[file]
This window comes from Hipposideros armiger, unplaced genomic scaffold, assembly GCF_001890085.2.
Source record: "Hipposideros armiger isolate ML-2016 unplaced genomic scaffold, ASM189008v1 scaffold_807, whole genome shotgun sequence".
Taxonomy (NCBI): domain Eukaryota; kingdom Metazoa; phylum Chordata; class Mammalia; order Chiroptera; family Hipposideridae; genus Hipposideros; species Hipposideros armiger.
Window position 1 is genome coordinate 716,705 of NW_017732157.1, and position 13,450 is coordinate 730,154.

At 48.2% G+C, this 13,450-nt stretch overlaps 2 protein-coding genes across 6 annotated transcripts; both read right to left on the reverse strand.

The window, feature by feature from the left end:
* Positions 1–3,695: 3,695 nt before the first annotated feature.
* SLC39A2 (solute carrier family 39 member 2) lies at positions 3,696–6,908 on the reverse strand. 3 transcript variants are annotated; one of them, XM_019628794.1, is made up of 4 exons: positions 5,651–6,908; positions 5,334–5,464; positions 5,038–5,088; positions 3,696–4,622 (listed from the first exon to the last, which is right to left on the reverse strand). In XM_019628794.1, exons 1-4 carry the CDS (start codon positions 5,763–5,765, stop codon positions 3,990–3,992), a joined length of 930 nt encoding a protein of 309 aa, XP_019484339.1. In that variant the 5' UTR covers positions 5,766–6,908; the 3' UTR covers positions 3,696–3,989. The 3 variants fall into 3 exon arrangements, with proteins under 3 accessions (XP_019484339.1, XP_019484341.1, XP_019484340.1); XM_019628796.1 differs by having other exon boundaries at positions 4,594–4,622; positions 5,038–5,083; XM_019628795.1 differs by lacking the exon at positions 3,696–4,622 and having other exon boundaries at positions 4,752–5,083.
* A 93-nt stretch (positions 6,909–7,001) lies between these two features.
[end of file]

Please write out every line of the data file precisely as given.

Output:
This window comes from Hipposideros armiger, unplaced genomic scaffold, assembly GCF_001890085.2.
Source record: "Hipposideros armiger isolate ML-2016 unplaced genomic scaffold, ASM189008v1 scaffold_807, whole genome shotgun sequence".
Taxonomy (NCBI): domain Eukaryota; kingdom Metazoa; phylum Chordata; class Mammalia; order Chiroptera; family Hipposideridae; genus Hipposideros; species Hipposideros armiger.
Window position 1 is genome coordinate 716,705 of NW_017732157.1, and position 13,450 is coordinate 730,154.

At 48.2% G+C, this 13,450-nt stretch overlaps 2 protein-coding genes across 6 annotated transcripts; both read right to left on the reverse strand.

The window, feature by feature from the left end:
* Positions 1–3,695: 3,695 nt before the first annotated feature.
* SLC39A2 (solute carrier family 39 member 2) lies at positions 3,696–6,908 on the reverse strand. 3 transcript variants are annotated; one of them, XM_019628794.1, is made up of 4 exons: positions 5,651–6,908; positions 5,334–5,464; positions 5,038–5,088; positions 3,696–4,622 (listed from the first exon to the last, which is right to left on the reverse strand). In XM_019628794.1, exons 1-4 carry the CDS (start codon positions 5,763–5,765, stop codon positions 3,990–3,992), a joined length of 930 nt encoding a protein of 309 aa, XP_019484339.1. In that variant the 5' UTR covers positions 5,766–6,908; the 3' UTR covers positions 3,696–3,989. The 3 variants fall into 3 exon arrangements, with proteins under 3 accessions (XP_019484339.1, XP_019484341.1, XP_019484340.1); XM_019628796.1 differs by having other exon boundaries at positions 4,594–4,622; positions 5,038–5,083; XM_019628795.1 differs by lacking the exon at positions 3,696–4,622 and having other exon boundaries at positions 4,752–5,083.
* A 93-nt stretch (positions 6,909–7,001) lies between these two features.